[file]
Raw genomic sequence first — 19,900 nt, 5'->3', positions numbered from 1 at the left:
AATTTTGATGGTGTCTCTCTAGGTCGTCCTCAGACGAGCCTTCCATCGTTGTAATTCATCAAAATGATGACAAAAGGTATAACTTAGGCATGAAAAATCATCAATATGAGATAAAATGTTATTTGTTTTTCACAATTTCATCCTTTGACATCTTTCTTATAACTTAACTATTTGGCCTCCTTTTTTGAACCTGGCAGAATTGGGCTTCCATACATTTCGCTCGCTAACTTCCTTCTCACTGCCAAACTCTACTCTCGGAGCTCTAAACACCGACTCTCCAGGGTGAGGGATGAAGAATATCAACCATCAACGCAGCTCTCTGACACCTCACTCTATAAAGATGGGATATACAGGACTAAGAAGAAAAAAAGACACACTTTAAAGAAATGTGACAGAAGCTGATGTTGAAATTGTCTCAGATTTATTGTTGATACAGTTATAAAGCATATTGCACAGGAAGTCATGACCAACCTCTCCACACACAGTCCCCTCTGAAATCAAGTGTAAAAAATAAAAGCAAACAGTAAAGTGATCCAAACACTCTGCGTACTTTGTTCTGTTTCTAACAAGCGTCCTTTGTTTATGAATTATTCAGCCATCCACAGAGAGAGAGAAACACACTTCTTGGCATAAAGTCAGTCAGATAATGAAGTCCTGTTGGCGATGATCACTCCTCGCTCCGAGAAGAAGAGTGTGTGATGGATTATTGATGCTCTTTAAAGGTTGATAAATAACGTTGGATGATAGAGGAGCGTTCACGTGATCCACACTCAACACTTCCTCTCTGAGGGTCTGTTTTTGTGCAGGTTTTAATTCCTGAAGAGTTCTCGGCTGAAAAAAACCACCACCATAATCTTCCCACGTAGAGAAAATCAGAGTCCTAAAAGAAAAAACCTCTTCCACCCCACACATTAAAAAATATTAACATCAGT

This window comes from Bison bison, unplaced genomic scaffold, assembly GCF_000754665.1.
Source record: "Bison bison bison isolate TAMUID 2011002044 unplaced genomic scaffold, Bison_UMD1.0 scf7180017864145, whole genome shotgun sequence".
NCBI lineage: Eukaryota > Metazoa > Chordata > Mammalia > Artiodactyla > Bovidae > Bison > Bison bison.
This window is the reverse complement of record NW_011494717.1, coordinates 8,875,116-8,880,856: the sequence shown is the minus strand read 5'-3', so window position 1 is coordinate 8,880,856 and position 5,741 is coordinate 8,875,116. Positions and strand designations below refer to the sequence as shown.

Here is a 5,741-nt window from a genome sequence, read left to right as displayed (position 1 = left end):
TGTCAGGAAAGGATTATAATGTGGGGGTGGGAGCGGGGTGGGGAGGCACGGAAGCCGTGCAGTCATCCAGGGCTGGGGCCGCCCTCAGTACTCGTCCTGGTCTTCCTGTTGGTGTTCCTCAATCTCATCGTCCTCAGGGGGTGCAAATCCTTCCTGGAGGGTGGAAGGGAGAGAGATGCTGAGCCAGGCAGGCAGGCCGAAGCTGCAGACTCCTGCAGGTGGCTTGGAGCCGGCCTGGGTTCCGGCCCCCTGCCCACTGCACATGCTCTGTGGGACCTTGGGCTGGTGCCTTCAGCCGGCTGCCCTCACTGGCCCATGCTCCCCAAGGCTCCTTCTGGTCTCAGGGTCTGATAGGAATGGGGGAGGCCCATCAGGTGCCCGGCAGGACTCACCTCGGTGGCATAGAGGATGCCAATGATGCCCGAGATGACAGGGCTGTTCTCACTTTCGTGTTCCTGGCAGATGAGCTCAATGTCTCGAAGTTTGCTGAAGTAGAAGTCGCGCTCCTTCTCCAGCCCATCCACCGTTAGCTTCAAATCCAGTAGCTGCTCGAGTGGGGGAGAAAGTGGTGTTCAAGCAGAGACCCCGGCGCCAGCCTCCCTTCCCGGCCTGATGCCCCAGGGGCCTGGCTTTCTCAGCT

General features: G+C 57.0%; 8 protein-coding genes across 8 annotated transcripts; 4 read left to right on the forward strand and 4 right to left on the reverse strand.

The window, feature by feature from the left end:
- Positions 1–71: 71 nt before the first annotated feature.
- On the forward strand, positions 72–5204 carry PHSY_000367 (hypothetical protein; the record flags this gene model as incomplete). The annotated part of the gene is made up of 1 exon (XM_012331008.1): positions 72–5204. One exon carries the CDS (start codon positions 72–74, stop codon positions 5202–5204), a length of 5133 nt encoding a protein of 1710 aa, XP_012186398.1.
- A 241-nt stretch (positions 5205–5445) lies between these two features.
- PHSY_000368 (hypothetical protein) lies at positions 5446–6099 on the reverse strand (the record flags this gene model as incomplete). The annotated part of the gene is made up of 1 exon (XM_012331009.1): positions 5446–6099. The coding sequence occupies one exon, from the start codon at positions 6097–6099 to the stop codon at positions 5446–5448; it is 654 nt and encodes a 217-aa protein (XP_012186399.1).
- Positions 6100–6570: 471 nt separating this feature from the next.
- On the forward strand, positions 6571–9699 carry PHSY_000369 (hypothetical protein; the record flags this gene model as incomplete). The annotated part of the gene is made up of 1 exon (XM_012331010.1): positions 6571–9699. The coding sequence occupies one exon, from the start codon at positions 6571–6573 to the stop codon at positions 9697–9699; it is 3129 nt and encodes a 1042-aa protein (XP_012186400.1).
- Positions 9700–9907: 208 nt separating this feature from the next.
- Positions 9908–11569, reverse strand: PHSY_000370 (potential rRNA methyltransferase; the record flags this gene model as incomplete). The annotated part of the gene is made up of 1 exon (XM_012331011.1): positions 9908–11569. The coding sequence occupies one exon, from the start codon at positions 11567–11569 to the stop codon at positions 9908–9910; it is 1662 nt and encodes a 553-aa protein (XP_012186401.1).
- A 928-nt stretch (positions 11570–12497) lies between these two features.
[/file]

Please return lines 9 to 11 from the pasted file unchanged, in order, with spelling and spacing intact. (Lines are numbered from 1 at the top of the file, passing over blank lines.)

General features: G+C 57.0%; 8 protein-coding genes across 8 annotated transcripts; 4 read left to right on the forward strand and 4 right to left on the reverse strand.

The window, feature by feature from the left end:
- Positions 1–71: 71 nt before the first annotated feature.